The vast bulk of the functionality of the Perl API is contained in the Apache object. However, a number of auxiliary classes, including Apache::Table, Apache::Connection, and Apache::Server, provide additional methods for accessing and manipulating the state of the server. This section discusses these classes.
In the CGI environment, the standard input and standard output file descriptors are redirected so that data read and written is passed through Apache for processing. In the Apache module API, handlers ordinarily use the Apache read() and print() methods to communicate with the client. However, as a convenience, mod_perl ties the STDIN and STDOUT filehandles to the Apache class prior to invoking Perl API modules. This allows handlers to read from standard input and write to standard output exactly as if they were in the CGI environment.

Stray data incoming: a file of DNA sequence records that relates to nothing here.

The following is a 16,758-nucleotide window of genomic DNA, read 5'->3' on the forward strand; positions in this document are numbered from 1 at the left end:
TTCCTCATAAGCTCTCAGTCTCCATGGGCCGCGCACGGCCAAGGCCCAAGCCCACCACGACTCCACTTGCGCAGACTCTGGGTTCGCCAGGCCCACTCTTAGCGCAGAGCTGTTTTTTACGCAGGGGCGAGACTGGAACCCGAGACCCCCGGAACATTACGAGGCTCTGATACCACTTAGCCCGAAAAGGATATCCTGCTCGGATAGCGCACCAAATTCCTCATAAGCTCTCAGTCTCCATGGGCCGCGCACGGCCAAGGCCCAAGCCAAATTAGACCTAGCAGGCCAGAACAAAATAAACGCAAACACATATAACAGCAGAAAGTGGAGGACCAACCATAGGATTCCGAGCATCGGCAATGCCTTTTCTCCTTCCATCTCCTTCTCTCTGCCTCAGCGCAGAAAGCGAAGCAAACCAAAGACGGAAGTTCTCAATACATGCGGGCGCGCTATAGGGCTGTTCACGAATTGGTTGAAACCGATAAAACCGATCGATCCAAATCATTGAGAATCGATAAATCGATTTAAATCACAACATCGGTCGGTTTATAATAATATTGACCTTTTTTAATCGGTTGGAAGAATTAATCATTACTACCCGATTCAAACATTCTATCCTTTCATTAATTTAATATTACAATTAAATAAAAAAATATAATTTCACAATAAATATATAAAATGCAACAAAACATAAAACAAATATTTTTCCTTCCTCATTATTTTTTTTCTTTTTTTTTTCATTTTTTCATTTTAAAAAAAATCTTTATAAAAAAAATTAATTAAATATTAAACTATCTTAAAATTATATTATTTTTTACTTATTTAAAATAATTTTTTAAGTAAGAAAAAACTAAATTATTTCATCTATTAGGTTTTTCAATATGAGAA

The Apache class supports the full TIEHANDLE interface, as described in perltie(1). STDIN and STDOUT are already tied to Apache by the time your handler is called. If you wish to tie your own input or output filehandle, you may do so by calling tie() with the request object as the function's third parameter:
tie *BROWSER, 'Apache', $r; print BROWSER 'Come out, come out, wherever you are!';
Of course, it is better not to hardcode the Apache class name, as $r might be blessed into a subclass:
tie *BROWSER, ref $r, $r;
The Apache methods ...